Do you set goals each month? I firmly believe in the importance of goal-setting. Working to achieve a goal can be exhilarating! Maybe you need to shake things up and pick a new challenge to help break out of your diet slump. Do you want to run a 5k in 12 weeks? Swim a mile? Boost your water intake? Set goals and write them down. And then keep those goals in plain sight.
6. Go shopping.
My husband would probably cringe if he read this but I believe retail therapy has its place! Shopping burns calories, especially if you park far from the door. Once inside, purchase a flattering item of clothing, a new workout outfit, or maybe some deliciously scented candles or body lotion. Just don’t go to the Russell Stovers Outlet store! Choose something non-food-related or simply window shop if you have willpower – which I do not have. 🙂
7. Indulge — for only one hour.
This is my best tip. Speaking personally, sometimes I am cranky and grouchy and just feel like eating. Tonight for example! Be aware of what you are doing — no mindless grazing or binging here — and set your timer for one hour. When the alarm sounds, stop eating. Your pity party is officially over.
A friend shared this tip with me and it is really revolutionary. You really cannot do much damage in one hour of eating – even if you go absolutely hogwild. One pound of fat is 3500 calories and yes you can eat 3500 calories in an hour, but it’s not likely. The key is to be AWARE of what you are doing and making the conscious choice to eat, and then the very wise decision to stop in 60 minutes.
My little mini binge tonight? Probably 1200 calories. OK, that’s a lot (in addition to a normal breakfast, lunch and dinner), but will it affect me negatively? Not so much. The scale may register a pound or two over my normal weight tomorrow, but that is likely due to my salty bacon and popcorn. Will I gain a pound of fat? Maybe, but probably not. More likely my stomach will be a mess from the Oreo ice cream since I am gluten intolerant and really can’t get away with sneaking cookies!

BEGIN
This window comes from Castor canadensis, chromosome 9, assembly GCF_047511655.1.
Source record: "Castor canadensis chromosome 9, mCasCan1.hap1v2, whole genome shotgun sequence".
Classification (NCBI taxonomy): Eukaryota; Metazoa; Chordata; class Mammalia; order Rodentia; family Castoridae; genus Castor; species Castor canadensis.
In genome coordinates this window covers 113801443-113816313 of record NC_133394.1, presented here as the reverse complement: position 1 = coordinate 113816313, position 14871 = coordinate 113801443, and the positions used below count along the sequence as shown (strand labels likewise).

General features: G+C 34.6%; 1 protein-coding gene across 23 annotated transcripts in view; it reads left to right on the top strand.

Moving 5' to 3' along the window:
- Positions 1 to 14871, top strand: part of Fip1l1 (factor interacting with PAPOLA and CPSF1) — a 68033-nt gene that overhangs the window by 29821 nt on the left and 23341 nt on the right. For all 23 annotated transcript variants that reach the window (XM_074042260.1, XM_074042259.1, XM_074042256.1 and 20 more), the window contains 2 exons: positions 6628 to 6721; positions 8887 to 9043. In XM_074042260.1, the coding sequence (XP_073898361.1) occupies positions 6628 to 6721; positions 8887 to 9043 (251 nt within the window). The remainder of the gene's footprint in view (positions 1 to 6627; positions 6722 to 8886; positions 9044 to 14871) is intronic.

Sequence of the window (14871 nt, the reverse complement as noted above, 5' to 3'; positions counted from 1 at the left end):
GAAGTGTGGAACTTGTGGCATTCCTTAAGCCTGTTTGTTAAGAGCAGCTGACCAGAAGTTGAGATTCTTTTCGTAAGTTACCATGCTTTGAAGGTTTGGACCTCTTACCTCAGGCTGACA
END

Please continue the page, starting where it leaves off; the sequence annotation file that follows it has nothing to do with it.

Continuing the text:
This is really, really important. Be kind to yourself.
Whether your diet slump is one meal or one day or even one week, DO NOT punish yourself by doing extra exercise or cutting your calories to unreasonable levels. Just start over right where you are. There should not even be a need to forgive yourself because slumps are normal. They will happen again – it’s just part of life.
What you CAN do is learn from the experience. I am a huge proponent of journaling my weight loss and maintenance journey. I don’t journal every day, or even every week, but I do journal when I am struggling. It is interesting to see all the ups and downs I have been through over the years. And you know what? I pulled myself out of slumps before and I will do so again. (I use these printable Journal pages as a section in my Life Planner.)
It’s OK to have a bad day. It’s OK to slip up. What is not OK is to beat yourself up over a slump or, likewise, to allow it to continue.
Overeating or binging everyday will bring trouble and it’s a lot harder to snap out of your slump when the bad patterns continue.
So, now that I’m done writing and ready to hit “publish,” the bowl of cookies & cream has been licked clean except for the clumps of Oreo cookie at the bottom of the bowl. I am stuffed and feeling bloated as hell, but that’s OK. Tomorrow is a new day. Tomorrow I will lift weights, work on my pull-ups (this month’s goal!) and will eat the meals I’ve planned. I’ll rock out to Bon Jovi at the office and just may stop by Target to pick up some new mascara and lip gloss.
I had a diet slump, but now it’s over. I am just fine. And you will be too.